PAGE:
UNCLE BORIS IN THE YUKON by Daniel Pinkwater


and Other Shaggy Dog Stories
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Bubbling Pinkwater (The Afterlife Diet, 1995, etc.), NPR humorist and children’s author, tail-wags over the dogs in his life and draws their pictures.

Pinkwater is not Jack London, his white fang baring the call of the wild, although Pinkwater’s father believes that Daniel’s Uncle Boris was talked into trekking from Warsaw across Russia, Siberia, Mongolia, and China to catch a boat to Alyeska and the Yukon, by none other than London himself, a Pole who lived over his father’s tailor shop with an angry wife and three children. In the Yukon, Uncle Boris went prospecting with a team of Malamutes, whose leader, Jake, spoke perfect Polish: “Ir zeit zaier gut-hartsik” (“You are very kind”). When Pinkwater’s father emigrated from Warzawa to Manhattan in 1920 (and hence to Memphis), where he rose from the depths to the lower depths as a ragpicker, Uncle Boris, who sold a black chow-chow to Freud and had a photo to prove it, moved into the Memphis apartment and gave the house the gift of a Pekingnese called Bobby, who saved Danny from being eaten. “During that vulnerable period in which I was not dissimilar to a meat loaf, he lurked under my crib, growled, and challenged anyone who came near me. . . . ” Skip many years and Daniel’s married to Jill in Hoboken and buying Juno, a Malamute puppy. “Dogs are yuppies. They have the corporate mentality. They will climb up your body to get to the top. This is all dogs.” As Juno grows, he pushes Jill out of bed at night and Daniel awakes to a grotesquely grinning face, gazing lovingly on him. Later, his Inuit Lulu’s litters become holy terrors, with the prettiest and brightest puppy ready to eat his mother’s liver. But Maxine, the house Labrador, an insanely maternal control freak, straightens out the disobedient pup and gives her what moral qualities she may have.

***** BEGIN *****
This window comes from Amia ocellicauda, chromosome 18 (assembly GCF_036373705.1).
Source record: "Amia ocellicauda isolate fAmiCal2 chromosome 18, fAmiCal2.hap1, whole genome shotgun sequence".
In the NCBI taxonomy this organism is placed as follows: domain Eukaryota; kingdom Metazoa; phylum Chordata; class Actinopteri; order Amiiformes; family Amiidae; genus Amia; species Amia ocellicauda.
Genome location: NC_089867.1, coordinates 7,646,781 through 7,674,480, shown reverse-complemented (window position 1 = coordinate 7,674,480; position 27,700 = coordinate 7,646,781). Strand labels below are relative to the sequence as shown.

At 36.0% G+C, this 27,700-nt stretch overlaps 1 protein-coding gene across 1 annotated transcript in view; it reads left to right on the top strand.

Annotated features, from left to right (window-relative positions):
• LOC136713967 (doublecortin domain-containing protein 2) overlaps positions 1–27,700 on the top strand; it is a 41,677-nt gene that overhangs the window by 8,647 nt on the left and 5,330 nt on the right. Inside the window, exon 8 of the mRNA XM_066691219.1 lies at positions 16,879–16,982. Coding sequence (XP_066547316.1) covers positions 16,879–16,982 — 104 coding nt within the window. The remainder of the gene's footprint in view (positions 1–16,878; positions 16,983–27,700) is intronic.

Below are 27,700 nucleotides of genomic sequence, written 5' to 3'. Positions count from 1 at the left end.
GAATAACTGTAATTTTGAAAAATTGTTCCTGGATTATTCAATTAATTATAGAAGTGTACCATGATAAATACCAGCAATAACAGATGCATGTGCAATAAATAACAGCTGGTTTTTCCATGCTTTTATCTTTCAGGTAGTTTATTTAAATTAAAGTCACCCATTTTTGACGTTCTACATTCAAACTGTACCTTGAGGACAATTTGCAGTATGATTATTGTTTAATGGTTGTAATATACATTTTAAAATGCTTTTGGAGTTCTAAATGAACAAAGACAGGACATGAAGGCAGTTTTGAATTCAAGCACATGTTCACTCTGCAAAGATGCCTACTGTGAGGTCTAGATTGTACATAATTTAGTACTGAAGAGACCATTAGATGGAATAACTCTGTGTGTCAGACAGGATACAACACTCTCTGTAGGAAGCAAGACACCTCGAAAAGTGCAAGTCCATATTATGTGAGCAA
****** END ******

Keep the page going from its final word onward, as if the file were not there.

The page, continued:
Absolutely wonderful. Read it to your dog.

Pub Date: Nov. 7th, 2001
ISBN: 0-684-85632-8
Page count: 208pp
Publisher: Simon & Schuster
Review Posted Online:
Kirkus Reviews Issue: Sept. 15th, 2001


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